• Hosted & Cobranded Subdomains : One step up from the blog reviews and blog coverage is actually reaching out to authority sites within your industry or vertical and having them set up a subdomain area of their site which is more of a cobranded brochure on your company.

    Example : company.searchenginejournal.com. PissedConsumer.com takes full advantage of the use of subdomains in their URL structure and targeted complaints areas, which they promote themselves. See if your company can get the jump by using a similar approach.

  • Video & Youtube : One strategy that businesses can utilize is the optimization of social video to leverage blended searches love for video content. By creating a well optimized video, complete with a well structured title, relevant contextual transcript, and links from company controlled websites, a small business can give themselves a “quick fix” tool to help reposition negative sentiment in the SERPs.

How do you combat complaint sites in Google and other search engines?

Feel free to share your ideas in the comments below and I’ll add them to the list icon smile How to Combat Complaints Sites in Google : Open Discussion

[Thanks to Dave Snyder for helping with this post]

Screen Shot 2014 04 15 at 7.21.12 AM How to Combat Complaints Sites in Google : Open Discussion
Loren Baker is the Founder of SEJ, an Advisor at Alpha Brand Media and runs Foundation Digital, a digital marketing strategy & development agency.
Screen Shot 2014 04 15 at 7.21.12 AM How to Combat Complaints Sites in Google : Open Discussion

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20 thoughts on “How to Combat Complaints Sites in Google : Open Discussion

  1. I’ve seen and tried a number of techniques for branded reputation management.

    Before jumping too far in, let’s just say that even if you don’t have problems now, you need to get protective with branded terms. The registration (and regular use) of social media profiles, YouTube channels, etc. will all help. Remember that the longer these resources exist, the stronger they’ll grow organically.

    Many people dismiss the necessity for reputation management until they have a problem. Procrastination isn’t an excuse. Just like no one can ever maintain a 100% client satisfaction or retention rate – someone will cause detriment to your brand. So, protect it.

    The larger issue here though is that complaint sites are not only prevalent in SERPs (particularly Google’s) — they’re dominant at times.

    The engines are continuing to provide these sites with a false sense of power. Like Wikipedia has exaggerated, UGC is impossible to control.

    Competitors can easily use a number of complaint sites to damage the brands in their space. But just because they can, doesn’t make it right.

    Now… none of that helps. The question you pose Loren still remains — how to outrank these complaint sites.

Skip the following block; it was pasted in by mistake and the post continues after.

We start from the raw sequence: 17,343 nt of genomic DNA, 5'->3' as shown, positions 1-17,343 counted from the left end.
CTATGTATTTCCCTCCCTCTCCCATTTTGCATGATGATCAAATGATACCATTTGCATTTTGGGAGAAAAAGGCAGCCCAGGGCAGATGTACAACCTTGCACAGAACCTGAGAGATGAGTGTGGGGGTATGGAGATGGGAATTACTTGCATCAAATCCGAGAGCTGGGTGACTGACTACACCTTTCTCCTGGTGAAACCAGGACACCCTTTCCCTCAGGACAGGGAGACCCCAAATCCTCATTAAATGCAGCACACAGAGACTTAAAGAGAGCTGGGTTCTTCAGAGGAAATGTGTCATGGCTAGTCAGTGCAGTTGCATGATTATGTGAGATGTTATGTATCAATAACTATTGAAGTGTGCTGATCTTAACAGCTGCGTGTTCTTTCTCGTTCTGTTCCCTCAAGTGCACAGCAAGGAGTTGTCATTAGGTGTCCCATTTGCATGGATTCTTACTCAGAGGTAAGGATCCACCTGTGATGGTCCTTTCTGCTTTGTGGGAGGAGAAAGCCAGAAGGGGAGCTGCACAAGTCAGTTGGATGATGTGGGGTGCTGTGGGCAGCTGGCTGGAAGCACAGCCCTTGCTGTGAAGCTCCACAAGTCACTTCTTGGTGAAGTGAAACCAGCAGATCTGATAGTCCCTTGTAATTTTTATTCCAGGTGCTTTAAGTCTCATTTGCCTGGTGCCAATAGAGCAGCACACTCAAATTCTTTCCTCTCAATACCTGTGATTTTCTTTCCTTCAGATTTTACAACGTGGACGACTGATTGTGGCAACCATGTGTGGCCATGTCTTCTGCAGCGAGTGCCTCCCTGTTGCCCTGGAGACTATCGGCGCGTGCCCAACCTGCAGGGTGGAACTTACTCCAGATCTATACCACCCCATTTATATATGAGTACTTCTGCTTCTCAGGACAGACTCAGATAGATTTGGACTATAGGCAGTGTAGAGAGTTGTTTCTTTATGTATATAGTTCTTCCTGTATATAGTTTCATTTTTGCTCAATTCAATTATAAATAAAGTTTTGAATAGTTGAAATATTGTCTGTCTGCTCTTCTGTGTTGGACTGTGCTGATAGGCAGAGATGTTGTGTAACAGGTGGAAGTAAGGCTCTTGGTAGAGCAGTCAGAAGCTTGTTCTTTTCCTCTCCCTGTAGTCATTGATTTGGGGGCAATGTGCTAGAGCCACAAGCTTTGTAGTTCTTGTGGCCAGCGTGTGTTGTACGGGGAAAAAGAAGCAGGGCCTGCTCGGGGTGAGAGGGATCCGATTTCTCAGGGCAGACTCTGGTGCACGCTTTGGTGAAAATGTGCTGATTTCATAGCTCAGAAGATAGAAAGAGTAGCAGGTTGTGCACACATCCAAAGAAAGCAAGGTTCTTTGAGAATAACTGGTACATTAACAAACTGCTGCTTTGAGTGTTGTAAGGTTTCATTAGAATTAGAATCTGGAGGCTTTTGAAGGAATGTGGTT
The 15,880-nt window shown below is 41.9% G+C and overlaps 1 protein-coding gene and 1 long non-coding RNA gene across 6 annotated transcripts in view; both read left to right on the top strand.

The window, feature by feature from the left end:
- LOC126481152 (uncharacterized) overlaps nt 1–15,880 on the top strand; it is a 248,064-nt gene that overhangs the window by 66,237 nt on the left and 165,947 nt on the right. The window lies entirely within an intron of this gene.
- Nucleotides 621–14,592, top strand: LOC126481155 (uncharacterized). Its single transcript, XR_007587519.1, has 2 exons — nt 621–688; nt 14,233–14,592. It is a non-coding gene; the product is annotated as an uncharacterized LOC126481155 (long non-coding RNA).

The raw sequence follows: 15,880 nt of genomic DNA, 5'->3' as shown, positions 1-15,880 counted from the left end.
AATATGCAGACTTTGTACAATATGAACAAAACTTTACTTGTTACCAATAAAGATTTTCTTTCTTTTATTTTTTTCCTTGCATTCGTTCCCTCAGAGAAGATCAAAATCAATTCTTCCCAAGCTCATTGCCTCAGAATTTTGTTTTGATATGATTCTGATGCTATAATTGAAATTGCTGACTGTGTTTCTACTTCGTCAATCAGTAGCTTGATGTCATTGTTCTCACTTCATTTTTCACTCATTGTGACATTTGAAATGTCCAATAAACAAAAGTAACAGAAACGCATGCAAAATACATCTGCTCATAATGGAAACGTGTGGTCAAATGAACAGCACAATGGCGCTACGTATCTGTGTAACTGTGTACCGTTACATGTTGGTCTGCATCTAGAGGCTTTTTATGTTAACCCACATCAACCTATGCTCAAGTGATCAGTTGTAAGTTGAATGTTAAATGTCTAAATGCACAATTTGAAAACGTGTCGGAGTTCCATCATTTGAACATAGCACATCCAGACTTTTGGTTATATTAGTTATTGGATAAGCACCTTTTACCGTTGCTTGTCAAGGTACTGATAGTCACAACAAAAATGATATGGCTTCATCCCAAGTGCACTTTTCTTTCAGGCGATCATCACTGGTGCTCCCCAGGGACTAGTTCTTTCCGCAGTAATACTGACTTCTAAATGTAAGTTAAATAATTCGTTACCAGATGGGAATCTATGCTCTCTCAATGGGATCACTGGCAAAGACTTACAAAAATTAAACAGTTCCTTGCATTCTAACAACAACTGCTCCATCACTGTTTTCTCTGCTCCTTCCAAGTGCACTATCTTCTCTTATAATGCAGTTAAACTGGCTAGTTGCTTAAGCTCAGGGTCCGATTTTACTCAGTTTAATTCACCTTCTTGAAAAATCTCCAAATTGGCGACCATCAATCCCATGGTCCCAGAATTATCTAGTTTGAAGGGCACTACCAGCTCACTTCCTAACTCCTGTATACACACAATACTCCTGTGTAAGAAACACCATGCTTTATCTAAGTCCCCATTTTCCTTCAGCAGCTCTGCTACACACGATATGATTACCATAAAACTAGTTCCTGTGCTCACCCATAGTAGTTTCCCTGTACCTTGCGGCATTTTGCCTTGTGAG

First, if you can respond to a complaint, do so with transparency and direct viewers to a resource you can control (like a feedback page, complaints blog for your ocmpany, etc.).

    Next, do not visit those pages often, and certainly don’t click through from SERPs to them. I don’t care what anyone tells me, GOOG applied for a patent years ago that analyzed the connection between clickthroughs and future SERP positions… So I don’t want that making my job more difficult – even if the impact only affects what I see.

    Then, you need to optimize the hell out of your space. Fight to appear for things like “(brand) complaints”, “(brand) feedback”, “(brand) testimonials”, “(brand) reviews”, etc.

    To do that, you need all of the things mentioned here. Profiles. Blogs. Pages. Subdomains. Subfolders. Navigational changes to your site… All of it.

    When you find something starting to stick, work that angle continuously. Get people involved with it too.

    Ethically speaking, negative SEO (targeting detrimental effects at competing or undesirable URLs) isn’t recommended since it’s bound to bite you back some day.

    Stick to transparency, ethics and consistent messages. Then develop content and build up a resource that pushes other, negatice listings out while also providing more business opportunities for your brand.

  2. I think we need a public service campaign to educate everyone about Ripoff report and others, so they don’t even consider these complaints as legitimate.

    The PSA has to go viral, so it will need Chris Crocker and Will Ferrel’s involvement…

    But seriously, sites like this should not exist. Any site that will clean up your listings for a fee is obviously corrupt. I wish the search engines would adjust their algorithms accordingly, since they also frown upon paid links.

  3. I think the big word here is proactive. That must occur at several levels.

    First be proactive in ensuring your product service package will ensure that most customers really enjoy using your products and services. Listen to complaints and modify and improve to try to satisfy as many customers as possible.

    Then be proactive in listening to all customers. Make sure it’s easy for a customer to communicate with you and get a rapid response. This should not be just a mechanism for customers to let off steam.